They are so solid and seem to be enjoying the whole process. I see this as such a big testament to the power of positive reinforcement training. As I always say, I didn’t create the training. It is applied learning theory, I just help to facilitate it, to put it to work in the real world with real horses in real situations.
Just a reminder, I am running a special on my new trailer loading DVD if you would like to learn more about the training. The special will be running through Wednesday and then it is going up in price. So, if are wanting to get your horse trailering like a pro, please visit the link below:
Will your horse load in the trailer anytime, anywhere?
I recognize that this is a problem for a lot of horse owners. Well, guess what? I decided to make a DVD that will show you how to teach your horse to become the best loader in town!
You will learn how to use the proven behavior principles behind positive reinforcement training. It is simple and easy with no resistance, no balking and no long drawn out sessions. The best part is your horse will enjoy the whole training process…he will love being the trailer!
Plus, when all is said and done, you will realize that the training is great for so much more than just trailer loading. You will find about a million situations with your horse where the principles will come in handy.
I am really excited to finally be releasing this new DVD set that I decided to celebrate by offering you an amazing deal. But only for the next week, then the price will go up, so don’t dawdle!! Get more info and checking out the link below.
I have been a bit busy but I am getting back to my blog. First, I want to give a shout out to Denise Bickel DVM for stepping in to be my guest blogger. She did an outstanding job. She is quite a writer!! I heard comments from many of you so I know everyone thoroughly enjoyed reading about her journey with Brennir. I would love to incorporate more real stories or experiences on my blog. So, if you have a story (or stories) about using clicker/positive reinforcement that you would like to share, I would love to get them out there. I think it is a huge help for everyone to hear stories of how “real” people put the training to use with their horse in their situation. There are millions of ways to use the training and I LOVE hearing about them. Let’s get some of those stories out there so we can spread the word. You don’t need to be a great writer, in other words, don’t compare yourself to Denise and her writing…if we did I wouldn’t be writing on my blog either…and if you have pictures to include that would be great too. If you are interested please let me know. Come on guys…don’t let me down, I know there are some great stories lurking out there!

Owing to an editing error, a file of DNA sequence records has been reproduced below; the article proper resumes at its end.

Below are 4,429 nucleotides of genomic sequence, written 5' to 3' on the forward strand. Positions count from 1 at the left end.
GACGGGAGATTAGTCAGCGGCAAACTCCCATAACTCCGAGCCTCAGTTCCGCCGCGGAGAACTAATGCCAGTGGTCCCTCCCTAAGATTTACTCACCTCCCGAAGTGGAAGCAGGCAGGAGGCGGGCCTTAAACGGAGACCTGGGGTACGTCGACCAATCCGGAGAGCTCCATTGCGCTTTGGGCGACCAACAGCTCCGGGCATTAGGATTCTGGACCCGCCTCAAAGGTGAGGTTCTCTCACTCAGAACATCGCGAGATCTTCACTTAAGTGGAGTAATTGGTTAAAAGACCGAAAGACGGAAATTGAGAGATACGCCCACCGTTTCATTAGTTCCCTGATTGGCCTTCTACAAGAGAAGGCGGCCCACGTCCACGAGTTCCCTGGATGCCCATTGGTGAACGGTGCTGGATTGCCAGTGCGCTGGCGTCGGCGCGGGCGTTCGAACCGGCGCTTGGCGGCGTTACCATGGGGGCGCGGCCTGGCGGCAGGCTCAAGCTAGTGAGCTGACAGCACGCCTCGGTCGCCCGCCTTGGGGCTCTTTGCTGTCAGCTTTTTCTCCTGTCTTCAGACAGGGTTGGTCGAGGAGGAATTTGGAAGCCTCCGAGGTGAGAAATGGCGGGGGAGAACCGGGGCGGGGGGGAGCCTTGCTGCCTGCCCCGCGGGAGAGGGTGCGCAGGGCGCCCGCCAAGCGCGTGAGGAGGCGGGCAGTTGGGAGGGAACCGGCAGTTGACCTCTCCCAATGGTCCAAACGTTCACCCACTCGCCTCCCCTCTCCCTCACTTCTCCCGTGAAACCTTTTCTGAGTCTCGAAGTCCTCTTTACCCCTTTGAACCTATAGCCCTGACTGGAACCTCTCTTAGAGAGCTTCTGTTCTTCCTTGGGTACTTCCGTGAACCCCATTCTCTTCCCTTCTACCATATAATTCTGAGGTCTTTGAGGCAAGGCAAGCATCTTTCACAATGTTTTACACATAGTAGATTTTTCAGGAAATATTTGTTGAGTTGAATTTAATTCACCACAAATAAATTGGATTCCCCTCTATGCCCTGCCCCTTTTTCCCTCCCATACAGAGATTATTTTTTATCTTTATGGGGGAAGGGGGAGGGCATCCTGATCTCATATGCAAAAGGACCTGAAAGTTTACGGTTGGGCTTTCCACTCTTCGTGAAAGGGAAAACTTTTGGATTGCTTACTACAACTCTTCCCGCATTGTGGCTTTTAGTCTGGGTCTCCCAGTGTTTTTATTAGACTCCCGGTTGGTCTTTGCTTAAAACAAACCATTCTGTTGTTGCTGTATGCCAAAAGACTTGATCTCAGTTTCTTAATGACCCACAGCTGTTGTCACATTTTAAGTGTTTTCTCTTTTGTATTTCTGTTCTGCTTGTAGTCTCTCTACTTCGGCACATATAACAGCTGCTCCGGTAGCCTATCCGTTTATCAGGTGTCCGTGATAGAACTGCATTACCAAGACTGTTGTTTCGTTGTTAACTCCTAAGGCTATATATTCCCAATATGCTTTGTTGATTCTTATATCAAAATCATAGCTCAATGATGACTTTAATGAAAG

Okay, on a more somber note. Denise and her horse Brennir are having a very difficult time. This past week has been touch and go for Brennir. They suspect he ate a toxic plant. He almost passed a couple times this week. He has had exceptional care between Denise and MSU’s equine clinic but his prognosis is uncertain right now. Please take a moment and say a prayer for them both. We can all relate to the pain and worry that she is feeling right now. Brennir is a very dear part of her family. The blog posts gave us a glimpse into her heart and she clearly has a very special bond with him. It breaks my heart just thinking about their situation. Thanks guys for being such a compassionate and caring group of horse people.
This is an Ask Shawna video answer to a question, sent in by Lucy, about a horse who has had some trauma related to the trailer. I discuss some ideas about how to get back on target. BTW, I have a trailer loading video coming out some time in the next week or two so keep your eyes peeled if this is something you want to learn more about.